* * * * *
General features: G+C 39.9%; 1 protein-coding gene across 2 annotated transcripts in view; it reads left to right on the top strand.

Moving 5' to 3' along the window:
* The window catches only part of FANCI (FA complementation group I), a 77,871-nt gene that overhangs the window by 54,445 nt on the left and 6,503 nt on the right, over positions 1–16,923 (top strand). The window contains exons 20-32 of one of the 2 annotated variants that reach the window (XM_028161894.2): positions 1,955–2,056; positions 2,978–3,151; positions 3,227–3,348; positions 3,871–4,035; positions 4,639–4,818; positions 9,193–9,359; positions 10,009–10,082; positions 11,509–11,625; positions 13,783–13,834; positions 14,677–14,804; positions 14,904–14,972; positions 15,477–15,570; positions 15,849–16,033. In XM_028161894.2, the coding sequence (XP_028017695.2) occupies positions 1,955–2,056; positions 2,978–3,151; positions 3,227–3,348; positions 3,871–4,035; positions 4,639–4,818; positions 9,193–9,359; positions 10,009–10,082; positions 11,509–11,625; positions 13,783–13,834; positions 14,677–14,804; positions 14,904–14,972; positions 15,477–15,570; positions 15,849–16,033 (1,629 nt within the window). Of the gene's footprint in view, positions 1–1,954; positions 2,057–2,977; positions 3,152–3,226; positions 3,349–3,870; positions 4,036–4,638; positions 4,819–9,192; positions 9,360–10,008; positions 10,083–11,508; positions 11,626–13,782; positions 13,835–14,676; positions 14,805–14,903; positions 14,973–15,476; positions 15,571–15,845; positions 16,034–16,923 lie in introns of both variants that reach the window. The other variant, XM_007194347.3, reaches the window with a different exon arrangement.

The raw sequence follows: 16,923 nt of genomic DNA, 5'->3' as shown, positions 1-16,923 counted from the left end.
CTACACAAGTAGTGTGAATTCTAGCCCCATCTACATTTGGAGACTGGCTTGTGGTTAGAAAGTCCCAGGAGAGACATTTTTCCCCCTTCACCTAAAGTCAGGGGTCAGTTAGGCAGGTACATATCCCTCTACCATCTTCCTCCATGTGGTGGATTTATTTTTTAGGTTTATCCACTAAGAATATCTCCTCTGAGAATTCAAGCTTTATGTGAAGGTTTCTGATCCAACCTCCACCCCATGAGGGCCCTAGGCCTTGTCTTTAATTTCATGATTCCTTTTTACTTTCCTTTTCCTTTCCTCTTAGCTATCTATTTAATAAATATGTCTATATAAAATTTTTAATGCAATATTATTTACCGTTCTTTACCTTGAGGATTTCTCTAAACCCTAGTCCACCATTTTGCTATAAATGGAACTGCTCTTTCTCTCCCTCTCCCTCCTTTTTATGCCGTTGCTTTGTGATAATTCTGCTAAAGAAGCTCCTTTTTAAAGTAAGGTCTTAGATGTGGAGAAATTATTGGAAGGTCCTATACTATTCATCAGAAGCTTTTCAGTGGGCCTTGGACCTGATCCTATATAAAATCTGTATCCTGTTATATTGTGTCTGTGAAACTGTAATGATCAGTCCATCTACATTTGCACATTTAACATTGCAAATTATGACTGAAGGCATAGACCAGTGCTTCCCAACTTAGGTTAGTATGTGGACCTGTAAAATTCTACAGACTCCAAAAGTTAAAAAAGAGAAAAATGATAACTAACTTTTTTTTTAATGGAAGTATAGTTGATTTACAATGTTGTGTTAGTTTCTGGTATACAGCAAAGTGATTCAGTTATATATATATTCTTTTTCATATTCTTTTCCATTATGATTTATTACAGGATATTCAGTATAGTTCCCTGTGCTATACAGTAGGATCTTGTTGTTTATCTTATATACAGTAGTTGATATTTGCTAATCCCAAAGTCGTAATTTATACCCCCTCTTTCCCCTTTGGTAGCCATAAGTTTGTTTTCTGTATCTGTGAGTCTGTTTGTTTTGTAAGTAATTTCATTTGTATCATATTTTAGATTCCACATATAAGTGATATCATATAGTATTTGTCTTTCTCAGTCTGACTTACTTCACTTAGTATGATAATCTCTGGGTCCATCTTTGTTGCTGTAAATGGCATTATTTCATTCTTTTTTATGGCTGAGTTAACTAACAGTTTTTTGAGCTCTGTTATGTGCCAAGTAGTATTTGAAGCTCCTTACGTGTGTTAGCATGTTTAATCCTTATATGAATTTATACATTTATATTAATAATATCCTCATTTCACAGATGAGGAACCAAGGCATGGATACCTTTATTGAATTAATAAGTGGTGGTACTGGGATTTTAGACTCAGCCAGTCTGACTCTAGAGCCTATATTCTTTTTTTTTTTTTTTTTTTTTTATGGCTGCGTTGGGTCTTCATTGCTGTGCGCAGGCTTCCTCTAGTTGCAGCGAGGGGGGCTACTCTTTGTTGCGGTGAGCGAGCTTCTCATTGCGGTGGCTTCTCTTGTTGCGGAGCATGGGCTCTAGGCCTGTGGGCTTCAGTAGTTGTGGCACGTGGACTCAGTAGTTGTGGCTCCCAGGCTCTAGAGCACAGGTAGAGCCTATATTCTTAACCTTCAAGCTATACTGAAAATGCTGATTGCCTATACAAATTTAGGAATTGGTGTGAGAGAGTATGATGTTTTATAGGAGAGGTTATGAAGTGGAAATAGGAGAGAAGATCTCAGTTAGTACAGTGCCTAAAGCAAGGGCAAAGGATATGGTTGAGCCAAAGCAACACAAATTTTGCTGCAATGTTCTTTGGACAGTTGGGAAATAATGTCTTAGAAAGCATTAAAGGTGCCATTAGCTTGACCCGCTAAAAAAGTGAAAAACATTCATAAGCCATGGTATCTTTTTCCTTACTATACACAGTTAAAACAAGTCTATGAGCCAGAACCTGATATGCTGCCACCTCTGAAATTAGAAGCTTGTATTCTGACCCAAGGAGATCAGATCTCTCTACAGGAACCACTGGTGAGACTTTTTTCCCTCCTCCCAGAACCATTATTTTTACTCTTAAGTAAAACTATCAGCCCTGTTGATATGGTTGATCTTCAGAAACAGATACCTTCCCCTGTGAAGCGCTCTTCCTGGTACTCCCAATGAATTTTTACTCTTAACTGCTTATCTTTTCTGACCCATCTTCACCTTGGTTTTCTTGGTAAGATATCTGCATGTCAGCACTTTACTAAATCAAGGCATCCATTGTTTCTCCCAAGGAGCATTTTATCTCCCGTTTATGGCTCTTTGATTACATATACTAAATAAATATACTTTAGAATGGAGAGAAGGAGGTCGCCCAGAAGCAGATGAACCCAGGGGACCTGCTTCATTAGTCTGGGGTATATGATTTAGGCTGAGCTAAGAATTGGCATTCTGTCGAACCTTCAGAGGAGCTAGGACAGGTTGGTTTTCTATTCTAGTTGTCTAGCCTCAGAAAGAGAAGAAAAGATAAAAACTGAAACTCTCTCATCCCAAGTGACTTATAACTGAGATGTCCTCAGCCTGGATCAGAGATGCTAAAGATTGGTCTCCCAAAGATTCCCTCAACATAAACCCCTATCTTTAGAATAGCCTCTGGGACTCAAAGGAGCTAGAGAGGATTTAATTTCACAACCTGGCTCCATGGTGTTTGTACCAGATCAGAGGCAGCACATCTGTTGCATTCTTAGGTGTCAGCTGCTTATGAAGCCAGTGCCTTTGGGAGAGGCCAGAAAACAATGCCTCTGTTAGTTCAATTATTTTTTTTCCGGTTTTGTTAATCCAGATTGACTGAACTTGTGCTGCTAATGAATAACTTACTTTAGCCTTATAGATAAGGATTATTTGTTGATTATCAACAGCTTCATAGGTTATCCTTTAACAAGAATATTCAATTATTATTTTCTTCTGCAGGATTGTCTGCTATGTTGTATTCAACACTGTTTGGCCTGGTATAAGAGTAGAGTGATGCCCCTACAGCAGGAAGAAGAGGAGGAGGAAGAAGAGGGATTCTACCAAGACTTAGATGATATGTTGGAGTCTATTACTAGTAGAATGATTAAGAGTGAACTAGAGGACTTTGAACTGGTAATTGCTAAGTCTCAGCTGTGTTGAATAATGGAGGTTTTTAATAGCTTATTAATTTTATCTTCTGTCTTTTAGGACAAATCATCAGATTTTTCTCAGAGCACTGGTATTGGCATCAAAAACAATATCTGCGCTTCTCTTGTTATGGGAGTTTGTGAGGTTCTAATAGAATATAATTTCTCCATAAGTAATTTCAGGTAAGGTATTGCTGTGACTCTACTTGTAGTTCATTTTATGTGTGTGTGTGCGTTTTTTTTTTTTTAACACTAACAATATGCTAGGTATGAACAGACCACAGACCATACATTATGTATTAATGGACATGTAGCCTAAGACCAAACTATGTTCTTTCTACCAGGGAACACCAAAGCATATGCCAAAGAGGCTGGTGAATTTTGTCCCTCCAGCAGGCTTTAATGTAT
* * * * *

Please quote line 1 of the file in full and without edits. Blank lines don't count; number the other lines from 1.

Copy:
General features: G+C 39.9%; 1 protein-coding gene across 2 annotated transcripts in view; it reads left to right on the top strand.